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A Review of the Going Platinum Income Opportunity

Jul 4, 2008
The internet is a large place, and there are many people who wish it were a great deal smaller, at least when it comes to getting basic functions like web service, mail and general browsing met. There have been many so-called internet malls out there, sites that would, for a small price, offer to take a lot of the complexity out of the internet while retaining its great usability.

Going Platinum was one of these malls, but under an onslaught of various legal suits and issues, it has proved as problematic as any other such organization. There are still many mentions of Going Platinum on the internet, and it is important to look at this opportunity in terms of what it represents to the industry as a whole.

The setup of Going Platinum was a fairly simple one. Essentially, in order to get involved and take the advantage of the opportunities that were offered, the people involved had to pay a sign up fee of twenty five dollars. Then, ideally, the person would go and recruit others, gaining a substantial amount of their signup fee as a recruiting bonus. To prevent the allegations of the system being a pyramid scheme, it was basically said that the pay was simply a bonus, but many people didn't see it that way.

One of the issues that Going Platinum faced was the fact that the enlistment bonuses were graduated in a certain way. The initial proposal, that people who enrolled 39 other people received about a 40 percent profit from the signup money did sound good. Then they were introduced to the Membership Fees, which stated that the company would subtract a monthly fee, up to the amount of a member's estimated payouts, something that could easily wipe out any good profits.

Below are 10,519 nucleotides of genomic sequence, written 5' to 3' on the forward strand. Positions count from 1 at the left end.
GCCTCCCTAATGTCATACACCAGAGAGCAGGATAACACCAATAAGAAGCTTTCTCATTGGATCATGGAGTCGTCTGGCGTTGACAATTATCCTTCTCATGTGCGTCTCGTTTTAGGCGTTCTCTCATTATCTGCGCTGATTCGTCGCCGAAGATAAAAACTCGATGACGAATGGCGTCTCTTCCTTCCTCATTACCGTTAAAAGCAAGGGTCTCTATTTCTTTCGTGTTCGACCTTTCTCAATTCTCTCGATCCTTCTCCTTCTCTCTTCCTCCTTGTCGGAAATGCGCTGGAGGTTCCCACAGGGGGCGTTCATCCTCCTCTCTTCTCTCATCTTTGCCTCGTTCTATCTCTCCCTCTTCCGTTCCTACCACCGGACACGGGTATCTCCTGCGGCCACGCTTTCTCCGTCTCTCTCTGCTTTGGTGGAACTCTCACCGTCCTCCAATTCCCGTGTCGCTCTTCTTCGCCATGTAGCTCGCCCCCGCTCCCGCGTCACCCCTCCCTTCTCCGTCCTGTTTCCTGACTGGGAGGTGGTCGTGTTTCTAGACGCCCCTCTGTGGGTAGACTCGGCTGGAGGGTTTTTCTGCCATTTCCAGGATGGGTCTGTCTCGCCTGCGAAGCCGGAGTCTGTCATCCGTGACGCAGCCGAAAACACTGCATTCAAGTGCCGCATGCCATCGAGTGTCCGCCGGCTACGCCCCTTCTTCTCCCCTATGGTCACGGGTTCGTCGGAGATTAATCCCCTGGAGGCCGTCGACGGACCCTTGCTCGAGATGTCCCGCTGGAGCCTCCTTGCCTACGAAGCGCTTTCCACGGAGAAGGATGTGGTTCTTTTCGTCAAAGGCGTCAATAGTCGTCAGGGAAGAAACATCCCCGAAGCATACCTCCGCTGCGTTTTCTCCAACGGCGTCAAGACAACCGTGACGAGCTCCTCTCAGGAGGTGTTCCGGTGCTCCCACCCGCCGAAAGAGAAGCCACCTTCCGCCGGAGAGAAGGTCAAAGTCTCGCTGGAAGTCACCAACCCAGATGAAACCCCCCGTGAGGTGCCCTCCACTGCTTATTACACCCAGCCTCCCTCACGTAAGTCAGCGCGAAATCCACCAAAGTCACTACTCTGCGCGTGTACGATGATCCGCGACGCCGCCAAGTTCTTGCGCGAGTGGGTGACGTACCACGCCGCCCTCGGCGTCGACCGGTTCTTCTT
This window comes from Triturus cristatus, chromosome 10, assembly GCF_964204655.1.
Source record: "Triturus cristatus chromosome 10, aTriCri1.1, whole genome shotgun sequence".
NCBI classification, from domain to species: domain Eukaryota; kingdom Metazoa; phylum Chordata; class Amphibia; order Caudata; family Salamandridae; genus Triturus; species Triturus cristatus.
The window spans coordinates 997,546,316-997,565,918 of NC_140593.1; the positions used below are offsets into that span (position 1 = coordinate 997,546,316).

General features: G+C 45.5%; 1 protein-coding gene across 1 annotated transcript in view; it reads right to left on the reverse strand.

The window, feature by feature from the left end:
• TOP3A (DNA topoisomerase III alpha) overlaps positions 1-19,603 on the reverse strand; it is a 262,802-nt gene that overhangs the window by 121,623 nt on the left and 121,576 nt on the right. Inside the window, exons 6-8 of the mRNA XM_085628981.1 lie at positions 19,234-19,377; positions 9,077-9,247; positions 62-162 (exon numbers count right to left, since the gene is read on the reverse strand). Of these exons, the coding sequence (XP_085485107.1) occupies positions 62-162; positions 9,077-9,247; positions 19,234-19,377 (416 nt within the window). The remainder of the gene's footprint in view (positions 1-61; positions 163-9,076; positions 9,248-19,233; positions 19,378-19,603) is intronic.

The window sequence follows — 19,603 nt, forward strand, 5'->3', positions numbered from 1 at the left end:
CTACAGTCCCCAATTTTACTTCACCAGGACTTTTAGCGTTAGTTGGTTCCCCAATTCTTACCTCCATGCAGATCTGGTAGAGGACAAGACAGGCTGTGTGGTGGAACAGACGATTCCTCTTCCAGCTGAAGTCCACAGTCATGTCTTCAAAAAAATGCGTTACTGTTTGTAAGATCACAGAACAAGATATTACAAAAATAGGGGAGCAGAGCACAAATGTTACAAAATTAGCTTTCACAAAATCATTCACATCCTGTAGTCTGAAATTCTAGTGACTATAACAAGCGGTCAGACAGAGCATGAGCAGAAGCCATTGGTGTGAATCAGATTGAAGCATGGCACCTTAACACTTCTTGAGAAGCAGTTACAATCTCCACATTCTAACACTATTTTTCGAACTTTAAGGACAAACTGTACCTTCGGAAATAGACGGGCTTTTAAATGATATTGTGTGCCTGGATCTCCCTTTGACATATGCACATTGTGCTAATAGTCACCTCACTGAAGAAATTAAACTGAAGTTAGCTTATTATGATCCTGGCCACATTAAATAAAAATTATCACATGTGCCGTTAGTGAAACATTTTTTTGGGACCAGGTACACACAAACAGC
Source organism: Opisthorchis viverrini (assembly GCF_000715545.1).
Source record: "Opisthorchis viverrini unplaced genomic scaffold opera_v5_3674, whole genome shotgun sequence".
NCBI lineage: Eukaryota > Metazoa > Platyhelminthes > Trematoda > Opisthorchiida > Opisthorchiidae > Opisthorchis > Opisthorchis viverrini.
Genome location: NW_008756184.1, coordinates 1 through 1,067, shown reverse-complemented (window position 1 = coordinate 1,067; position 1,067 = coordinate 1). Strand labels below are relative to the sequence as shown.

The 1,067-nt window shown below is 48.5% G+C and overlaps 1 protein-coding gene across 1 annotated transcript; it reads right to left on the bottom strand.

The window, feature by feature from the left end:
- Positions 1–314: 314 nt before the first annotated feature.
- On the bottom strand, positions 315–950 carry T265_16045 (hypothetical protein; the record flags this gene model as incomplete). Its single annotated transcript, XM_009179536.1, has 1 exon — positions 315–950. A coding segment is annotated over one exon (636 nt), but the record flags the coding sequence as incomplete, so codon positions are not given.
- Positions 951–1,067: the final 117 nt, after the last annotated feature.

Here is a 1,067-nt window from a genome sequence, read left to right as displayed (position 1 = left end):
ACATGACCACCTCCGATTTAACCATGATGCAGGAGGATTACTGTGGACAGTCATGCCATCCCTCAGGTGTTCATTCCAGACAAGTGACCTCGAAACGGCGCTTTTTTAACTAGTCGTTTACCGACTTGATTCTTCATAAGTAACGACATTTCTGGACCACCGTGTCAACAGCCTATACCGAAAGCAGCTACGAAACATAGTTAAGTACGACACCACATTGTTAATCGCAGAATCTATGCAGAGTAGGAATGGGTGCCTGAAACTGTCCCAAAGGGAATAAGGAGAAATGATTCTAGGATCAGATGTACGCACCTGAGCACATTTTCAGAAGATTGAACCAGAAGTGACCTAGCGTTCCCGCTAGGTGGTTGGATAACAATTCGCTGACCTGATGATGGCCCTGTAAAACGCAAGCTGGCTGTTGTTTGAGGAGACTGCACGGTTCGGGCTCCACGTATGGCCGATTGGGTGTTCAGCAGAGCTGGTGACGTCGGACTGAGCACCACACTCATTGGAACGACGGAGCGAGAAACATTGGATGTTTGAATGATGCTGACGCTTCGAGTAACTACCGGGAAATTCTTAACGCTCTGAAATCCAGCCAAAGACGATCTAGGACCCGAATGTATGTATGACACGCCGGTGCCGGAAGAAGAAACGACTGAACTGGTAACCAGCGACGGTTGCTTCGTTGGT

There started being some mutterings about Going Platinum when it was revealed that the grand opening, which some subscribers had been waiting quite some time to see, was delayed and then delayed again. This made many of the people who had signed up justifiably nervous and it made other people reject the opportunity entirely.

Another warning sign that warded many people off was the fact that the company had broken off its relationship with CompuBank, an online bank with a good reputation that was based in Texas. The bank closed its relationship with this company shortly after the company was due to open, making many people nervous about what was going on at the time.

Although there has been no settlement at this time, Going Platinum had a complaint filed against it at the district court of Pennsylvania on the basis of it being a pyramid scheme. The complaint states that over the course of three years, the company made 2.4 million dollars in the sale of investments, and that about 1 million of that money went to pay the people who were investing in it at the beginning. This closely matches the operation of a pyramid scheme, though there has been no new information as of yet.

There were many issues with the Going Platinum, but with a little bit of research, you can see some of the warning signs that you should look out for when it comes to a company like this.
About the Author
Learn the Lemons from the Straight MLM Winners and read about Going Platinum from Brian Garvin and Jeff West at MLM Review Kings. This article may be used royalty free provided Bio & Links remain intact. Copyright Mission Billion, Inc. All Rights Reserved Worldwide
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